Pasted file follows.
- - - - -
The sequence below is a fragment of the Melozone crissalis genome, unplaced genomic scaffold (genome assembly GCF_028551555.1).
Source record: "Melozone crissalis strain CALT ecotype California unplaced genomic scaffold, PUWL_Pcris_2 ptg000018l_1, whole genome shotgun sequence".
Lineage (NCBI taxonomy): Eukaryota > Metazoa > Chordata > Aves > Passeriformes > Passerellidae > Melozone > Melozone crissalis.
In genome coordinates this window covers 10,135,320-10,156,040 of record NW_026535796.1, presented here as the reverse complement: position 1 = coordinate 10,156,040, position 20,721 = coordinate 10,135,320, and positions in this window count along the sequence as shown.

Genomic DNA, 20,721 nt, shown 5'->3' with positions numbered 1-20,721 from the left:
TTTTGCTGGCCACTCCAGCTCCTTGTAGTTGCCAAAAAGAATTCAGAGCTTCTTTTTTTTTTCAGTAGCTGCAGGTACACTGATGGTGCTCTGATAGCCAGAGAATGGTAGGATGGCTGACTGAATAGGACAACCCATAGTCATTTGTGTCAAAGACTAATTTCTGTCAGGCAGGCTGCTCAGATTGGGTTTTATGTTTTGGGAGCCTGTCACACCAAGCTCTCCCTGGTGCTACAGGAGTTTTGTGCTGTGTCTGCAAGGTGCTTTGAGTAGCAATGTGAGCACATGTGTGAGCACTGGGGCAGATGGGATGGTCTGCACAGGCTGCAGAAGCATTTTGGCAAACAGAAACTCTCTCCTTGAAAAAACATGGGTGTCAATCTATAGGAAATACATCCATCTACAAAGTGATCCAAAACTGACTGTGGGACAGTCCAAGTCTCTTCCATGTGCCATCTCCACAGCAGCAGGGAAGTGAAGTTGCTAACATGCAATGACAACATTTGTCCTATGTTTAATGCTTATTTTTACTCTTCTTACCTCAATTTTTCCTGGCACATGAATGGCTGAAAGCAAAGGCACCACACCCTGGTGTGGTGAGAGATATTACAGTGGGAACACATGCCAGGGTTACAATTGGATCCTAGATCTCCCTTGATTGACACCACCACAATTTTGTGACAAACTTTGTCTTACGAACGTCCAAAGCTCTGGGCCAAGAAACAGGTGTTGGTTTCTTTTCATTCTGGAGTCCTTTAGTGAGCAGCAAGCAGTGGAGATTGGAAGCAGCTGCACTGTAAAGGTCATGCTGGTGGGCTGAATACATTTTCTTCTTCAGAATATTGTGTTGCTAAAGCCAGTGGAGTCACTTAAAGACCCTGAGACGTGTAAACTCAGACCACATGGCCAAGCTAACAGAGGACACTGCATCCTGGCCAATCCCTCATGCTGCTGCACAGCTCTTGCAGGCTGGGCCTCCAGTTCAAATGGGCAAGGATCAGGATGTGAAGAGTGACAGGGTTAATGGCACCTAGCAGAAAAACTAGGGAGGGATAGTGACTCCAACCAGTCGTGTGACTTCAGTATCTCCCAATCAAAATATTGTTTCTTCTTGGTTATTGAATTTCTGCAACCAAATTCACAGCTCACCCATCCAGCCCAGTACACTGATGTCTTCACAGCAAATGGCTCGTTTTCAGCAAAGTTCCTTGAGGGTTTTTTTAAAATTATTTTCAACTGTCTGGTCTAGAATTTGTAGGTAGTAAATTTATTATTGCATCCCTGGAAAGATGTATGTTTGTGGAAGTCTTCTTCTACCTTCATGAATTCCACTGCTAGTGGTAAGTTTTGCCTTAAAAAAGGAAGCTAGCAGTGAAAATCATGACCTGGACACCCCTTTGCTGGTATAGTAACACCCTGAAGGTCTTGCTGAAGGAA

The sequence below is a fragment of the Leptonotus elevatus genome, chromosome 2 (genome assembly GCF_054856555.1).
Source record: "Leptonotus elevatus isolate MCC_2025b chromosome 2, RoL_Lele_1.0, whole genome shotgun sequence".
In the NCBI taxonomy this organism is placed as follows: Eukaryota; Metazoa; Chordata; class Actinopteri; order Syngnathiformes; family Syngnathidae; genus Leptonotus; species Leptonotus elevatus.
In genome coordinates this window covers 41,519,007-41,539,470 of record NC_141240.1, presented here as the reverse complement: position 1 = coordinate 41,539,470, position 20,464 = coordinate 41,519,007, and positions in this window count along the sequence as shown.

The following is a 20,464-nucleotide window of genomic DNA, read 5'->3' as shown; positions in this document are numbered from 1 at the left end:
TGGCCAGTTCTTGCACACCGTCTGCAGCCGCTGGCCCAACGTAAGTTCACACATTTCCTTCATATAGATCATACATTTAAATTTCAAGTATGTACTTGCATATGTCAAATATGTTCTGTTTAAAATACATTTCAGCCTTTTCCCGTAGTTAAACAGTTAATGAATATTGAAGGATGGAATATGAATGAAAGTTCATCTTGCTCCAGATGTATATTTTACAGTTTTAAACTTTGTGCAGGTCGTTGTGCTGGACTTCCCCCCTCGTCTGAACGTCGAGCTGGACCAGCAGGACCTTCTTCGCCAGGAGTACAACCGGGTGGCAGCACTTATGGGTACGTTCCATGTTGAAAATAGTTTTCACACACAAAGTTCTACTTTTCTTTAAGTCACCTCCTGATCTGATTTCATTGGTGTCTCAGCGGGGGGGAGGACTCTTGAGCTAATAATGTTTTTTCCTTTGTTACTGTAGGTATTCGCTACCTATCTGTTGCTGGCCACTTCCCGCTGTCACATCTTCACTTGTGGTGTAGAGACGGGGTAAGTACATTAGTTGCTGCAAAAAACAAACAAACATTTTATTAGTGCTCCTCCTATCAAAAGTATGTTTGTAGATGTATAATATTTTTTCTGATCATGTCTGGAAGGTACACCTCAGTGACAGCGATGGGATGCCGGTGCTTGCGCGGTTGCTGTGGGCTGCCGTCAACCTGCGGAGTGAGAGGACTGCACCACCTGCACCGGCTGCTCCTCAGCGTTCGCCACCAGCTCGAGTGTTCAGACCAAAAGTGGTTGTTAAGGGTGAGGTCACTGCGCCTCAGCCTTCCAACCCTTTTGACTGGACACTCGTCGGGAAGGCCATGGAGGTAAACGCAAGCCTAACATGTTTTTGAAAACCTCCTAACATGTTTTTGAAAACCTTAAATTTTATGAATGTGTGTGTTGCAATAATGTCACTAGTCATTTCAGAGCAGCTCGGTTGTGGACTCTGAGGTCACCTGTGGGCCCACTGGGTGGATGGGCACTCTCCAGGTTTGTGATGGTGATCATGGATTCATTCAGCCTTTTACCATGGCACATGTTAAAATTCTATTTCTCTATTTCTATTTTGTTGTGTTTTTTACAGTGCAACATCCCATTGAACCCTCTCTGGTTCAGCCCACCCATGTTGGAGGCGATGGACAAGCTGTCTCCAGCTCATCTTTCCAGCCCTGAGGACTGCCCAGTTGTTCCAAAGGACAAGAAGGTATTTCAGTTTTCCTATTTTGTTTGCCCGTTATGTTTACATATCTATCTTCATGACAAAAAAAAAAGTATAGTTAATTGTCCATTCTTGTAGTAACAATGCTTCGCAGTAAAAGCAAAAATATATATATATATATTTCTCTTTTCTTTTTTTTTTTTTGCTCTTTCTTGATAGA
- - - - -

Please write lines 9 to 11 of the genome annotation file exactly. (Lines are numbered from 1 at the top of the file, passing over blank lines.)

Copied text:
In the NCBI taxonomy this organism is placed as follows: Eukaryota; Metazoa; Chordata; class Actinopteri; order Syngnathiformes; family Syngnathidae; genus Leptonotus; species Leptonotus elevatus.
In genome coordinates this window covers 41,519,007-41,539,470 of record NC_141240.1, presented here as the reverse complement: position 1 = coordinate 41,539,470, position 20,464 = coordinate 41,519,007, and positions in this window count along the sequence as shown.

The following is a 20,464-nucleotide window of genomic DNA, read 5'->3' as shown; positions in this document are numbered from 1 at the left end: